(e-2) The first lens unit consists of two lenses, i.e., a negative lens and a positive lens, and at least one surface of the negative lens of the first lens unit is an aspheric surface.

In the zoom lens according to the third embodiment, the first lens unit of negative refractive power has the role of causing an off-axial principal ray to be pupil-imaged on the center of a stop, and, particularly, on the wide-angle side, the amount of refraction of an off-axial principal ray is large. Therefore, in the first lens unit, the various off-axial aberrations, particularly, astigmatism and distortion, are apt to occur.

Accordingly, similarly to an ordinary wide-angle lens, the first lens unit is made to have the construction having a negative lens and a positive lens so as to prevent the diameter of a lens disposed on the most object side from increasing. Further, it is more preferable that a lens surface on the image side of the negative lens 11 of meniscus form is such an aspheric surface that a negative refractive power becomes progressively weaker toward a marginal portion of the lens surface. By this arrangement, astigmatism and distortion are corrected in a well-balanced manner, and the first lens unit is composed of such a small number of lenses as two, so that it becomes easy to make the entire lens system compact.

In addition, in order to prevent the occurrence of an off-axial aberration due to the refraction of an off-axial principal ray, each of lenses constituting the first lens unit has a lens surface approximate to concentric spherical surfaces having the center on a point at which the stop and the optical axis intersect.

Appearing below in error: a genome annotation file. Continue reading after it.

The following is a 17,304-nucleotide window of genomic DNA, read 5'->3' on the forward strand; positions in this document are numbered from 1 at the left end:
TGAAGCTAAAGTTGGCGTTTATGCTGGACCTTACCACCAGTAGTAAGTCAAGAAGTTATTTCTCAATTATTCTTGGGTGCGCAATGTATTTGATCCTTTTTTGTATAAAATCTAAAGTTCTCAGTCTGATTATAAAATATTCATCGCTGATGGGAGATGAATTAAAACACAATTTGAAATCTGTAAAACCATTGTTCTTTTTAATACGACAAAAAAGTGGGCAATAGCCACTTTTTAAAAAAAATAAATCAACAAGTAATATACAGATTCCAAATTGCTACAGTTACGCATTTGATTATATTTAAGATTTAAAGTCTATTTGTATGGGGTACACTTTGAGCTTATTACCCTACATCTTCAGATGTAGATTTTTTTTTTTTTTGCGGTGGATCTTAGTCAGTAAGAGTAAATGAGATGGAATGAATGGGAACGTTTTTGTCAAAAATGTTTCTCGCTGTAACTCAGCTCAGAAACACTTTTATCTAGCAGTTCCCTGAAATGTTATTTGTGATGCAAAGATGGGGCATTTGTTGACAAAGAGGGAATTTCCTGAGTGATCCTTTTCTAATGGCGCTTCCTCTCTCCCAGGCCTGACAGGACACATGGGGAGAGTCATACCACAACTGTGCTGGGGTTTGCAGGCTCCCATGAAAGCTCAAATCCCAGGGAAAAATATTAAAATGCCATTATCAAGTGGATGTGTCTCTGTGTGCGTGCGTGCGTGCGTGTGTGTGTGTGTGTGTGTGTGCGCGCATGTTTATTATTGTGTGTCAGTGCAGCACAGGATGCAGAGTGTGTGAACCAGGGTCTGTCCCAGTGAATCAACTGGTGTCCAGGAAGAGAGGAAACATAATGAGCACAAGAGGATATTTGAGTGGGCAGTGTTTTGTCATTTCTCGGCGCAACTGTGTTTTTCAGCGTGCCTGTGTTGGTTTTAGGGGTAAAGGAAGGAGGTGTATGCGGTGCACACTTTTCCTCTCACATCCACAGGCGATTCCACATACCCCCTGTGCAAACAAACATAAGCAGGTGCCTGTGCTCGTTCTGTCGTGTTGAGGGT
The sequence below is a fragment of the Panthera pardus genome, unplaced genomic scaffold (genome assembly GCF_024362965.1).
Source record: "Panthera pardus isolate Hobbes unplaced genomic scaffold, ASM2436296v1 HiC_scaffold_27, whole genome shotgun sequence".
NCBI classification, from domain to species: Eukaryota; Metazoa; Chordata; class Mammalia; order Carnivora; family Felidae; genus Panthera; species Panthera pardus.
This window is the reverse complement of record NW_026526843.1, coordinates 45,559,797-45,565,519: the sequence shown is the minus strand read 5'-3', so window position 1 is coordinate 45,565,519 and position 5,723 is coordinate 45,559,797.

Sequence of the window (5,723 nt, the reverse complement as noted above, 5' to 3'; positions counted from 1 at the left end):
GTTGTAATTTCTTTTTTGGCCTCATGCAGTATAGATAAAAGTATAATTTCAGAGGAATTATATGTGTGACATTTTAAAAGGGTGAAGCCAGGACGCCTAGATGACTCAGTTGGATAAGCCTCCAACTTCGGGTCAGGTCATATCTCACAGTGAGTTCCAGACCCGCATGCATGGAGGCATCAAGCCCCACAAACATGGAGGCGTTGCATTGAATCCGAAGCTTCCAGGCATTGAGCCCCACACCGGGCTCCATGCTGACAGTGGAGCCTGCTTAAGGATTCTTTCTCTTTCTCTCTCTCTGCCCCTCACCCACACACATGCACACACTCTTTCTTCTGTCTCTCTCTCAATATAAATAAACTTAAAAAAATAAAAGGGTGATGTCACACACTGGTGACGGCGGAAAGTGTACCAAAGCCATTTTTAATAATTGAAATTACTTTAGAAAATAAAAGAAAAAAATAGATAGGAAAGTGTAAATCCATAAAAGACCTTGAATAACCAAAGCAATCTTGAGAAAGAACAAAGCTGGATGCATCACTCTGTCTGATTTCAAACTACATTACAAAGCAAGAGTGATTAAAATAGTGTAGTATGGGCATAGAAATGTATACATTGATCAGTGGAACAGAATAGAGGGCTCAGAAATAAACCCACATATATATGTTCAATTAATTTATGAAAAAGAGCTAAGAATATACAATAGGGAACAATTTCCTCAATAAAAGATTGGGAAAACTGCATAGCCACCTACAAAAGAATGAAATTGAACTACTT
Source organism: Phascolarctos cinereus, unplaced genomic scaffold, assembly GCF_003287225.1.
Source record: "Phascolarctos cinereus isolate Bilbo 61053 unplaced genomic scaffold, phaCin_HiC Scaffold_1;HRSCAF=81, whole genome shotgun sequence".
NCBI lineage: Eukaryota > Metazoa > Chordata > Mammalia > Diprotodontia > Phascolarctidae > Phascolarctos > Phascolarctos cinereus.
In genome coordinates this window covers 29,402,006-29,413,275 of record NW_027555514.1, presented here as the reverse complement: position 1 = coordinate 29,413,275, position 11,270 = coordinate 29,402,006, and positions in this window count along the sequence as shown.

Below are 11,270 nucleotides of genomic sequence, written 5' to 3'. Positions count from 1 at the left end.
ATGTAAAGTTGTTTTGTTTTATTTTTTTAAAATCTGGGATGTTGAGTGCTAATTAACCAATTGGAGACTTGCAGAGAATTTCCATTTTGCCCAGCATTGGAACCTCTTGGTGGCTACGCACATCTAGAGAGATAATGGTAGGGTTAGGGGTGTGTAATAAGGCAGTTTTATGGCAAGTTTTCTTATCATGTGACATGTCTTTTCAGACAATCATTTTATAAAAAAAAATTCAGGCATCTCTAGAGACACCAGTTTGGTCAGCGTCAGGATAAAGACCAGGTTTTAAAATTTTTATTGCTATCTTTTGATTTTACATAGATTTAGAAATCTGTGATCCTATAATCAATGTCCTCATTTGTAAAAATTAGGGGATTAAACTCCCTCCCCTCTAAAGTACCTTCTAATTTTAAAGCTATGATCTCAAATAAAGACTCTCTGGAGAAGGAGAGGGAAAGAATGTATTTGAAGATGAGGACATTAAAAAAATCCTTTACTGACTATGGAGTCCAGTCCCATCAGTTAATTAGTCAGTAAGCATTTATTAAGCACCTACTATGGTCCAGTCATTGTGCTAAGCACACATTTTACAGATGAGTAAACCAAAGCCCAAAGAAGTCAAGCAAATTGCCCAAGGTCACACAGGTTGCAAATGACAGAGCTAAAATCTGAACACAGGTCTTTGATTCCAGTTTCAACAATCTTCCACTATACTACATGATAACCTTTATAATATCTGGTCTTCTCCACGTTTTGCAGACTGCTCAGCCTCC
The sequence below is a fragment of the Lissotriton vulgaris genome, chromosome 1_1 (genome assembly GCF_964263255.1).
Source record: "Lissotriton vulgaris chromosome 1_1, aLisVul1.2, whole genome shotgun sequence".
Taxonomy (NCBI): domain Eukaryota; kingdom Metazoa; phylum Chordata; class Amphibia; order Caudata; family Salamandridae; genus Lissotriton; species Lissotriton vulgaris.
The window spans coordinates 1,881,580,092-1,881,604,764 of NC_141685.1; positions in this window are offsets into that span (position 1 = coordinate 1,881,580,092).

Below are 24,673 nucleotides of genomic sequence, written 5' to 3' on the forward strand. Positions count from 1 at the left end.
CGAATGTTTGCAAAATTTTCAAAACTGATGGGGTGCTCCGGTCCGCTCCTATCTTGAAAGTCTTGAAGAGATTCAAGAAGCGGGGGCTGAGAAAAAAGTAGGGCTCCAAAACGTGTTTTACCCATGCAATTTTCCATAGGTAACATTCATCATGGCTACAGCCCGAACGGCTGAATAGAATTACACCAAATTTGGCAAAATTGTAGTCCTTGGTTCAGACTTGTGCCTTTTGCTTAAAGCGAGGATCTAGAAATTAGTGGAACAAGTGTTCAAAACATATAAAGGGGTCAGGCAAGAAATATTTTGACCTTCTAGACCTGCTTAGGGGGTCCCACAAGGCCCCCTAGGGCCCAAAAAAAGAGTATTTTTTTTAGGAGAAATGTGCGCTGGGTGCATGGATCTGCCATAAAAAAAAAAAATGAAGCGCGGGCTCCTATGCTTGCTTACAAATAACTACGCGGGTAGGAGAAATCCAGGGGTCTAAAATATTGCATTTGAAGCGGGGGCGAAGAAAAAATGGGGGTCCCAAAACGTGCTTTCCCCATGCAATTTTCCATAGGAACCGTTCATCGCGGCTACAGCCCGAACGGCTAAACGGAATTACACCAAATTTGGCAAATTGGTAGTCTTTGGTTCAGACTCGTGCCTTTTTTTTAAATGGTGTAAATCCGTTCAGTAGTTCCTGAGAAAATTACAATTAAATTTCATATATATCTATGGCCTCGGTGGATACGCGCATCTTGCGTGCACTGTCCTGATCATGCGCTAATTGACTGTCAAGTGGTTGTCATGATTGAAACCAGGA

(e-3) The following conditions are satisfied:
ndn1>1.70  (12)
νdn1>35.0  (13)
where ndn1 and νdn1 are a refractive index and Abbe number, respectively, of material of a negative lens included in the first lens unit.

The conditions (12) and (13) are provided for making the compactness of the entire lens system and the good imaging performance compatible with each other.

If the upper limit of the condition (12) is exceeded, the Petzval sum of the first lens unit increases in the positive direction, so that it becomes difficult to correct curvature of field.

Further, if the upper limit of the condition (13) is exceeded, it becomes disadvantageously difficult to correct lateral chromatic aberration at the wide-angle end, in particular.

(e-4) The second lens unit consists of two cemented lenses.

In the third embodiment, in order to cope with the reduction of the amount of chromatic aberration, which is required according to the increased number of pixels and the minimization of cell pitches of a solid-state image sensor such as a CCD, the second lens unit consists of two cemented lenses, i.e., a first cemented lens composed of a positive lens 21 of meniscus form and a negative lens 22 of meniscus form cemented together, and a second cemented lens composed of a negative lens 23 and a positive lens 24 cemented together. By this arrangement, it is possible to correct well longitudinal chromatic aberration and lateral chromatic aberration.